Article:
Excessive Heat Warnings Posted for Twin Cities Metro. With a predicted air temperature of 95-100F by late afternoon, heat indices are forecast to reach 105F in some urban communities later today, prompting the issuance of an Excessive Heat Warning. The risk of heat exhaustion and (sometimes fatal) heat stroke will be very high, especially within 30 miles of the Twin Cities, where the "urban heat island" will add about 5-10F to heat values.

Those most susceptible to heat ailments include infants, the elderly, the overweight, and people with chronic health conditions. Temperatures begin to cool off a bit by midweek - today should be the hottest day of the week (and possibly the entire summer season).


Cooling Centers Open for Business.

Hennepin County: https://www.hennepin.us/residents/health-medical/cooling-centers

Ramsey County: https://www.ramseycounty.us/residents/emergency-response-preparedness/emergency-preparedness-management/know-your-dangers/extreme-heat




Subtropical Storm Alberto. The fact that Alberto doesn't have a "warm core" makes it a subtropical system, but the impacts will be similar to a tropical storm as Alberto pushes into the Florida Panhandle later today, with 65 mph sustained winds and a moderate 2-4 foot storm surge focused on the Panhandle.

* Tropical-storm force (40 mph plus) winds extend 105 miles away from the center of Alberto.

* Storm Surge Watches are posted for the coastal waters of the Florida Panhandle for a 2-4 foot storm surge, capable of minor to moderate inundation,  especially close to high tide.

* Rainfall amounts of 3-5" are expected, capable of flash flooding in some communities. There is little to no chance of Alberto stalling as it pushes north, so extreme/historical rainfall rates and amounts are unlikely with this system.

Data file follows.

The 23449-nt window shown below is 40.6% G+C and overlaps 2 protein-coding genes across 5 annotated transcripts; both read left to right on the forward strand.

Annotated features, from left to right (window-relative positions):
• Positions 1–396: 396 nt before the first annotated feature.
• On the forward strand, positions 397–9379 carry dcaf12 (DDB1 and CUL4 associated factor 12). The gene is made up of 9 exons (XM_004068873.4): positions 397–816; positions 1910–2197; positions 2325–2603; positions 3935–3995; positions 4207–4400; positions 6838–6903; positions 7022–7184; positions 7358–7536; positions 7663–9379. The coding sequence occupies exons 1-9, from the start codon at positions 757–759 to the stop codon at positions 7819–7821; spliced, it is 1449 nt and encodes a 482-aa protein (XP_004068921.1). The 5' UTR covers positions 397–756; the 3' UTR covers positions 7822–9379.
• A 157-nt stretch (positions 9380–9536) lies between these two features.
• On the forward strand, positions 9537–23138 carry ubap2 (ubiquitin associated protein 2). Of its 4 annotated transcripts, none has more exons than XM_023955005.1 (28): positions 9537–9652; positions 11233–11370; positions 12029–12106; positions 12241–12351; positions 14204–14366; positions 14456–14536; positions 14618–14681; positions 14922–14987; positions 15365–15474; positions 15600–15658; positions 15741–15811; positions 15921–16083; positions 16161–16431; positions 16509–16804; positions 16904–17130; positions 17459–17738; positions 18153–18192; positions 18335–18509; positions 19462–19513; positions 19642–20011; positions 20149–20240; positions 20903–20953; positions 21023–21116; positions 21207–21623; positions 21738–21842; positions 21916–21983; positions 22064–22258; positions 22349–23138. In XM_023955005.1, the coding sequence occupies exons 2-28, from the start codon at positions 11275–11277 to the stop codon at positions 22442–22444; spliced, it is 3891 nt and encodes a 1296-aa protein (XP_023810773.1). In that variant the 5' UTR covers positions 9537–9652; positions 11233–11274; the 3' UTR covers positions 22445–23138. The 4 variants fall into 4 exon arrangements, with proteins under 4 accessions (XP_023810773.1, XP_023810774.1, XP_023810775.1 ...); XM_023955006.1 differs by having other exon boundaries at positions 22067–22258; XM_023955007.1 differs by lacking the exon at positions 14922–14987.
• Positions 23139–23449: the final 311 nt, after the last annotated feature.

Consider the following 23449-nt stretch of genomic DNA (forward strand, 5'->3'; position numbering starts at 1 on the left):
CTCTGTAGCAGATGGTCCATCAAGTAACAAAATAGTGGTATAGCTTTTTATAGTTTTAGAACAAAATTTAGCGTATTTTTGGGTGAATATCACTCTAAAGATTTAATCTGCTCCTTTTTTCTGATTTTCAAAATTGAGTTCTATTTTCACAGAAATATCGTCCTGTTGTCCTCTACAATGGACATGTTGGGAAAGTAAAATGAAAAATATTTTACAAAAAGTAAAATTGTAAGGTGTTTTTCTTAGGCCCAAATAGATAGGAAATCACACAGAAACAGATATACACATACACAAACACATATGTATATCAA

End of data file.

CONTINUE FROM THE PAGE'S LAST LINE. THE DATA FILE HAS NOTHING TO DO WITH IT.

Location....29N 86 W, about 100 miles south southast of Destin, Florida

Maximum Sustained Winds: 65 MPH

Present Movement: North at 6 MPH

Minimum Central Pressure: 29.26"

Storm Surge Watch: Suwannee River to Navarre, Florida

Tropical Storm Warning: Suwannee River to the Mississippi/Alabama border


Good Model Agreement on Track. The soggy remains of Alberta are forecast to push almost due north across the Tennessee River Valley into the Ohio Valley, sparking flash flooding with 200 miles of the projected path. Rainfall amounts should drop off fairly quickly, but serious flooding is possible as far north as Tennessee and Kentucky.


Tropical Storm Force Wind Field. Minor to moderate wind damage and scattered power outages can be expected over the Florida Panhandle, from Destin to Panama City, but winds diminish rapidly as the center of Alberto pushes ashore later today. Source: NOAA NHC.


Storm Surge Watch. The combination of sustained winds and low pressure are forecast to create a 2-4 foot surge today, with greatest potential impacts focused to the right (east) of where Alberto pushes ashore, probably in the vicinity of Panama City Beach. Coastal flooding and beach erosion will be most pronounced near the time of high tide.


Peak Tides for Panama City Midday Today. A surge of roughly 2 feet above normal high tide is predicted for Panama City, with conditions gradually improving during the day Tuesday as Alberto pushes well inland. Minor to moderate flooding is possible.


A Big Footprint. Moisture from Alberto is creating a flash flood scenario for much of the southeastern USA and even the Mid Atlantic states, but the greatest potential of significant flooding will be over the Florida Panhandle (west of Tallahassee) and southern Alabama today and tonight. Map: AerisWeather and Praedictix.


Projected Rainfall Amounts. The forecast track of Alberto is "progressive", meaning it's predicted to keep on moving - not stall like Harvey did over the Houston area in 2017. That will limit total amounts somewhat, but a band of 3-6" is still like from near Panama City to Huntsville to Nashville. Map: pivotalweather.com.

Summary: Subtropical Storm Alberto's bark may be worse than its bite as it pushes into the Florida Panhandle and Alabama later today - the rough equivalent of a strong to severe thunderstorm (that lasts for the better part of 8 hours). There will be flash flooding and sporadic power outages, but storm surge flooding will be fairly limited.

Extreme July-like heat capable of setting records grips the Upper Midwest, with the Twin Cities and suburbs feeling the full effects of severe heat today. Extreme heat claims an average of 175 lives in the USA every year. Take the warnings and precautionary statements seriously today - many people will be impacted by the combination of excessive heat and humidity.

Paul Douglas, Senior Meteorologist, Praedictix.

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